Importantly, notwithstanding appearances, this is NOT the same as the question of the balance of costs and benefits. Even with a high level of tolls it is unlikely the bridge could be made into a commercial proposition. We would be relying on public funding. Is it at all likely that “outside funders”, such as the US or EU would make a significant contribution to the £20bn? Probably not.

So, the question becomes one of how funding would be balanced between the London Exchequer and the Northern Ireland block grant. (A good case could be made for a contribution from the Scottish government given that Dumfries and Galloway would probably gain as much, if not more, from the bridge than East Antrim or North Down but the Edinburgh government may judge their responsibility should be limited to, say, upgrading the A75 and A77 roads which could be very costly.)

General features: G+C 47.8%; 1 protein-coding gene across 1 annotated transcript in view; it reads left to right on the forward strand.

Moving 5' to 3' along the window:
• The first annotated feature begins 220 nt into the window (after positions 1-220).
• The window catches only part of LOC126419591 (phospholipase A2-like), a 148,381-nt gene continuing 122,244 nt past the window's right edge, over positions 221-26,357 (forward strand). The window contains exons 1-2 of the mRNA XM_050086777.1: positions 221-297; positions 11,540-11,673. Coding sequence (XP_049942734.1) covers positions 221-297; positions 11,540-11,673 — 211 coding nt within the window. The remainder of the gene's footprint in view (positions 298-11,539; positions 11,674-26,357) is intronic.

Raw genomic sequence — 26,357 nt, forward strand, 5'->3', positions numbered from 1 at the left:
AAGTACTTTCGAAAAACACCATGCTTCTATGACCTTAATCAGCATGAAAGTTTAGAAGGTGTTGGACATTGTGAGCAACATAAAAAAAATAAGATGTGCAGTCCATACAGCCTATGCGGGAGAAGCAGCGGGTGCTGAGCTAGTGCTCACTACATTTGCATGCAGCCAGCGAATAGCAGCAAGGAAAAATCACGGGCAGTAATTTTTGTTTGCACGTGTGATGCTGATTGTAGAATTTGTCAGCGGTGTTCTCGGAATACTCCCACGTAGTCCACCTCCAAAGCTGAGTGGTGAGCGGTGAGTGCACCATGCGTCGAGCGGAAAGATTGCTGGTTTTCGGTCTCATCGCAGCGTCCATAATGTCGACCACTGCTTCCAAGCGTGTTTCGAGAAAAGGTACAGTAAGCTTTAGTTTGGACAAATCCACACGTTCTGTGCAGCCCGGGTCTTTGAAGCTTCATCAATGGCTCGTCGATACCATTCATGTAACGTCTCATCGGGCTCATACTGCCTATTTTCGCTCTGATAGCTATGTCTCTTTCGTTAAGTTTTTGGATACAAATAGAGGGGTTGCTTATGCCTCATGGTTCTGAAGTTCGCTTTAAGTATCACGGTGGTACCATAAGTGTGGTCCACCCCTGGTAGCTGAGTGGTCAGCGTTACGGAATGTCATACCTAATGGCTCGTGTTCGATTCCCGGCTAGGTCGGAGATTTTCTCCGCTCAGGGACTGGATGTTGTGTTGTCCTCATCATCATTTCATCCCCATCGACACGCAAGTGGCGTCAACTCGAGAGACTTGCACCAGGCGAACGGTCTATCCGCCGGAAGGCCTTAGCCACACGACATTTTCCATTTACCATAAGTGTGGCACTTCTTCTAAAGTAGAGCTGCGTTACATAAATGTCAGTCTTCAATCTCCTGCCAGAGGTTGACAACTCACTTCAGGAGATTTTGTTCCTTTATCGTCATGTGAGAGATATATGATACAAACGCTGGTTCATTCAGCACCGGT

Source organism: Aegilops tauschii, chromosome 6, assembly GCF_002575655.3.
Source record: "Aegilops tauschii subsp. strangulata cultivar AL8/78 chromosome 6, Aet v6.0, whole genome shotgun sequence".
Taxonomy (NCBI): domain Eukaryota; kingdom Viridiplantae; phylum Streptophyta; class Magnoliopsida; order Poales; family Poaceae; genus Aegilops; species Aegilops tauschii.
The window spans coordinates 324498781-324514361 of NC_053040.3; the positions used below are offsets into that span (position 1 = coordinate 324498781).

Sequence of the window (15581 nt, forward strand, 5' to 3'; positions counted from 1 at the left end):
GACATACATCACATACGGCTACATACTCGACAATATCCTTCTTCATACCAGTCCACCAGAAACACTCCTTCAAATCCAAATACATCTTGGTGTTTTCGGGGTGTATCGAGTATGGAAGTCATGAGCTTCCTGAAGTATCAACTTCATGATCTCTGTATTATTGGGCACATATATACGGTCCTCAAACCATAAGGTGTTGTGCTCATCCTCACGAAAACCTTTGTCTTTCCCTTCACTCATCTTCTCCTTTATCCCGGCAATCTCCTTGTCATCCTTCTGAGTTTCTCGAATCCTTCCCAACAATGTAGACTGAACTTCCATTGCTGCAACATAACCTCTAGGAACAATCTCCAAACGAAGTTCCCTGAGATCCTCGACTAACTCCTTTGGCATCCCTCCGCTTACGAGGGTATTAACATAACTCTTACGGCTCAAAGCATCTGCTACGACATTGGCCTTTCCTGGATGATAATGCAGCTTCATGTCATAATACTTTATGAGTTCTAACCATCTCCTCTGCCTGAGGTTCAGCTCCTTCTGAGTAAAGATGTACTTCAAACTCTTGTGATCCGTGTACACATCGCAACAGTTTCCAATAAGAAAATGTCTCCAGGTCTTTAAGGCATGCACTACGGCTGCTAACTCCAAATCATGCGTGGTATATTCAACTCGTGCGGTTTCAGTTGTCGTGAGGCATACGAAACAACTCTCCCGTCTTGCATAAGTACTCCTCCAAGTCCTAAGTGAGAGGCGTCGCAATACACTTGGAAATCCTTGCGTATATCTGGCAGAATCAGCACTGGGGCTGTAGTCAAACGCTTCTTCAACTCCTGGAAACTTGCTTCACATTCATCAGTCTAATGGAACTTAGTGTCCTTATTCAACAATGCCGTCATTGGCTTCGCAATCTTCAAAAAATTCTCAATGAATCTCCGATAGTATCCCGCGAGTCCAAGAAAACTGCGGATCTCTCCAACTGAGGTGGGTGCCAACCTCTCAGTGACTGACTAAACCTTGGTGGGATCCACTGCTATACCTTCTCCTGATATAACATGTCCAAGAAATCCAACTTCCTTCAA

Aspects of the proposed Corporation Tax reduction could be relevant. HM Treasury might be willing to make a sizeable contribution but might make this conditional on a matching “Northern Ireland contribution” in the form of an annual deduction from the Block Grant- say £300m for 30 years. Such a funding model would certainly concentrate the mind- would the bridge be worth such a sacrifice? A more positive interpretation is that this policy would help towards the re-balancing of the regional economy away from the public sector and towards the private sector.

Some tentative conclusions